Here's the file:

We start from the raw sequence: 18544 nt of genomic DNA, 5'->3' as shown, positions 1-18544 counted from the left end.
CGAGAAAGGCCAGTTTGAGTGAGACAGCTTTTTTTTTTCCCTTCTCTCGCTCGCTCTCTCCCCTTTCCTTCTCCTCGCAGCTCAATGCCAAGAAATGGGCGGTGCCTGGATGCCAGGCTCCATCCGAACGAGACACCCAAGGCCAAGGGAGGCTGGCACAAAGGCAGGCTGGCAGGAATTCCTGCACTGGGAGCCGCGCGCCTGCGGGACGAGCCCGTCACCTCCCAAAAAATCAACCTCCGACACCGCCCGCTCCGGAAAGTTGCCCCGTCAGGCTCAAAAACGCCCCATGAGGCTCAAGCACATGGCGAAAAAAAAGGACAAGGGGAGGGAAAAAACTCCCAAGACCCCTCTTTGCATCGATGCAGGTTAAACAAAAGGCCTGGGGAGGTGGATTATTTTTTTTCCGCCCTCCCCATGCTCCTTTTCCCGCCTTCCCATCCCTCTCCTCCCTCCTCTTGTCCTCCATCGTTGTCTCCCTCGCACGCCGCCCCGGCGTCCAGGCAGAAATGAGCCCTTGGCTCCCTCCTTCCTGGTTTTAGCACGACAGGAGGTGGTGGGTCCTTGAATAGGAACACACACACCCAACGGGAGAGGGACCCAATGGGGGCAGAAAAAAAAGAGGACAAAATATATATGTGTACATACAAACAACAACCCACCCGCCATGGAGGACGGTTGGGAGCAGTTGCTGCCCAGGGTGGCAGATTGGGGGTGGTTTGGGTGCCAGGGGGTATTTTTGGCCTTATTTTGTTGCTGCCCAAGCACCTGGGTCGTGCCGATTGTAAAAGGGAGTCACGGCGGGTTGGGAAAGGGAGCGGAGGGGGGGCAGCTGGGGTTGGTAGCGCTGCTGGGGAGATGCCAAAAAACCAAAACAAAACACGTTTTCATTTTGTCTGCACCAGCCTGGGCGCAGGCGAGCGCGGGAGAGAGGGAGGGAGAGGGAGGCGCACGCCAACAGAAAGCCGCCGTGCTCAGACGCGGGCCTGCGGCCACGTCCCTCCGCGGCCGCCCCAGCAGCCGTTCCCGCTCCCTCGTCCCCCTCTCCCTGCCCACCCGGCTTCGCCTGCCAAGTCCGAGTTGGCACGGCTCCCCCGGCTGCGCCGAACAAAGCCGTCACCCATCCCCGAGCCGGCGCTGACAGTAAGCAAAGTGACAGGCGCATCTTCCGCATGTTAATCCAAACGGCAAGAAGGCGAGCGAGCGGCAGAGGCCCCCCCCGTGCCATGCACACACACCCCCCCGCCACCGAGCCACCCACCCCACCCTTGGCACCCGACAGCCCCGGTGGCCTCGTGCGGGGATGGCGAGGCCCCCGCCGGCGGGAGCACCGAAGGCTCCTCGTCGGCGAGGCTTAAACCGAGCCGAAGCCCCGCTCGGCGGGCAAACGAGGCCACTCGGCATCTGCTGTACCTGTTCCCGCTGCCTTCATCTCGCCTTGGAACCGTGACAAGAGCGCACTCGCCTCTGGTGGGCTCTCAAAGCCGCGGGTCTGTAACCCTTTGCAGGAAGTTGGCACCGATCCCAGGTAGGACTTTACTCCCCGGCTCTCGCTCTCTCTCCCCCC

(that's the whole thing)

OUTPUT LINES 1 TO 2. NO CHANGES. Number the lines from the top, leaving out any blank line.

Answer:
We start from the raw sequence: 18544 nt of genomic DNA, 5'->3' as shown, positions 1-18544 counted from the left end.
CGAGAAAGGCCAGTTTGAGTGAGACAGCTTTTTTTTTTCCCTTCTCTCGCTCGCTCTCTCCCCTTTCCTTCTCCTCGCAGCTCAATGCCAAGAAATGGGCGGTGCCTGGATGCCAGGCTCCATCCGAACGAGACACCCAAGGCCAAGGGAGGCTGGCACAAAGGCAGGCTGGCAGGAATTCCTGCACTGGGAGCCGCGCGCCTGCGGGACGAGCCCGTCACCTCCCAAAAAATCAACCTCCGACACCGCCCGCTCCGGAAAGTTGCCCCGTCAGGCTCAAAAACGCCCCATGAGGCTCAAGCACATGGCGAAAAAAAAGGACAAGGGGAGGGAAAAAACTCCCAAGACCCCTCTTTGCATCGATGCAGGTTAAACAAAAGGCCTGGGGAGGTGGATTATTTTTTTTCCGCCCTCCCCATGCTCCTTTTCCCGCCTTCCCATCCCTCTCCTCCCTCCTCTTGTCCTCCATCGTTGTCTCCCTCGCACGCCGCCCCGGCGTCCAGGCAGAAATGAGCCCTTGGCTCCCTCCTTCCTGGTTTTAGCACGACAGGAGGTGGTGGGTCCTTGAATAGGAACACACACACCCAACGGGAGAGGGACCCAATGGGGGCAGAAAAAAAAGAGGACAAAATATATATGTGTACATACAAACAACAACCCACCCGCCATGGAGGACGGTTGGGAGCAGTTGCTGCCCAGGGTGGCAGATTGGGGGTGGTTTGGGTGCCAGGGGGTATTTTTGGCCTTATTTTGTTGCTGCCCAAGCACCTGGGTCGTGCCGATTGTAAAAGGGAGTCACGGCGGGTTGGGAAAGGGAGCGGAGGGGGGGCAGCTGGGGTTGGTAGCGCTGCTGGGGAGATGCCAAAAAACCAAAACAAAACACGTTTTCATTTTGTCTGCACCAGCCTGGGCGCAGGCGAGCGCGGGAGAGAGGGAGGGAGAGGGAGGCGCACGCCAACAGAAAGCCGCCGTGCTCAGACGCGGGCCTGCGGCCACGTCCCTCCGCGGCCGCCCCAGCAGCCGTTCCCGCTCCCTCGTCCCCCTCTCCCTGCCCACCCGGCTTCGCCTGCCAAGTCCGAGTTGGCACGGCTCCCCCGGCTGCGCCGAACAAAGCCGTCACCCATCCCCGAGCCGGCGCTGACAGTAAGCAAAGTGACAGGCGCATCTTCCGCATGTTAATCCAAACGGCAAGAAGGCGAGCGAGCGGCAGAGGCCCCCCCCGTGCCATGCACACACACCCCCCCGCCACCGAGCCACCCACCCCACCCTTGGCACCCGACAGCCCCGGTGGCCTCGTGCGGGGATGGCGAGGCCCCCGCCGGCGGGAGCACCGAAGGCTCCTCGTCGGCGAGGCTTAAACCGAGCCGAAGCCCCGCTCGGCGGGCAAACGAGGCCACTCGGCATCTGCTGTACCTGTTCCCGCTGCCTTCATCTCGCCTTGGAACCGTGACAAGAGCGCACTCGCCTCTGGTGGGCTCTCAAAGCCGCGGGTCTGTAACCCTTTGCAGGAAGTTGGCACCGATCCCAGGTAGGACTTTACTCCCCGGCTCTCGCTCTCTCTCCCCCC